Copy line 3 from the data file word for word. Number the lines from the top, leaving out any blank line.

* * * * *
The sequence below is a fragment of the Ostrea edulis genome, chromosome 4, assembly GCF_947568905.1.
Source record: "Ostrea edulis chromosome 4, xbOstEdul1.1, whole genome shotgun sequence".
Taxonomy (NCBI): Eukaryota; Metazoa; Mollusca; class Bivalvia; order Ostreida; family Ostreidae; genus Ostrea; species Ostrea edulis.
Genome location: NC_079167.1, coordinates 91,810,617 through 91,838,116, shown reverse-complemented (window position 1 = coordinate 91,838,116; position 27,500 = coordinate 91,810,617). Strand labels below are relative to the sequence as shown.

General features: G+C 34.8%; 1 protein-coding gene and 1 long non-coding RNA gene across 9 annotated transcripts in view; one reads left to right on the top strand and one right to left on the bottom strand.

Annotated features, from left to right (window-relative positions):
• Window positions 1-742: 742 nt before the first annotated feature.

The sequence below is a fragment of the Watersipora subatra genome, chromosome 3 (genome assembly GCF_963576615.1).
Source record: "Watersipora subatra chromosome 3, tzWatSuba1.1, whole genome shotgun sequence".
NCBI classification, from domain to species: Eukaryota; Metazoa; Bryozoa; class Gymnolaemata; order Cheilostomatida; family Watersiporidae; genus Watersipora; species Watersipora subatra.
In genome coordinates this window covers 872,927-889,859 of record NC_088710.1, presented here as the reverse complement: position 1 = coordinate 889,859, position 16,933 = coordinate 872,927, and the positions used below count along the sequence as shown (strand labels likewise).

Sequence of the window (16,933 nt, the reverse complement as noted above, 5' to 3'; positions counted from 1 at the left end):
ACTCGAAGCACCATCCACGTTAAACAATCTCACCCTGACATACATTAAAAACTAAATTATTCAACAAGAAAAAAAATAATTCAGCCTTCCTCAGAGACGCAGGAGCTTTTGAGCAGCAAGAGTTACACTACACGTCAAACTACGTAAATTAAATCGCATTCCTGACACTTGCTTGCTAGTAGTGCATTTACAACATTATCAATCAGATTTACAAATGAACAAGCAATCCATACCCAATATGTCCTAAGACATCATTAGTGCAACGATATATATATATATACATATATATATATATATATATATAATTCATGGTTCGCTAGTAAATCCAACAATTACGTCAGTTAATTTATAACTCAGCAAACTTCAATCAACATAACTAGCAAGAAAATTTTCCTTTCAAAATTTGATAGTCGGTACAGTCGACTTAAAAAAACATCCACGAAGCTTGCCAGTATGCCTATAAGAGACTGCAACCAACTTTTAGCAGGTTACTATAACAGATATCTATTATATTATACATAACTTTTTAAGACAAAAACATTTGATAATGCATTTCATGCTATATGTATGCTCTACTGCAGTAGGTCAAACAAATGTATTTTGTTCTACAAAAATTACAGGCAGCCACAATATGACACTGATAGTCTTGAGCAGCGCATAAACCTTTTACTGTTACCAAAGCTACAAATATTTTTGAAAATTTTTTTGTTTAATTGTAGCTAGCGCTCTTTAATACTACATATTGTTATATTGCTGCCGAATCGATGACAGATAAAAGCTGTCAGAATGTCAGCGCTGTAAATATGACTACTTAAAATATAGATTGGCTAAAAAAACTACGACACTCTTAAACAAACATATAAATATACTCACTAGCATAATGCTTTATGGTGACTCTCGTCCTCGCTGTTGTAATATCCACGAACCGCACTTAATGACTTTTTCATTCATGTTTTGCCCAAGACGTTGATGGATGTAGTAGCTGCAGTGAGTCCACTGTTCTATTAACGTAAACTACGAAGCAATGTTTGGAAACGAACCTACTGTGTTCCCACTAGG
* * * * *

Taxonomy (NCBI): Eukaryota; Metazoa; Mollusca; class Bivalvia; order Ostreida; family Ostreidae; genus Ostrea; species Ostrea edulis.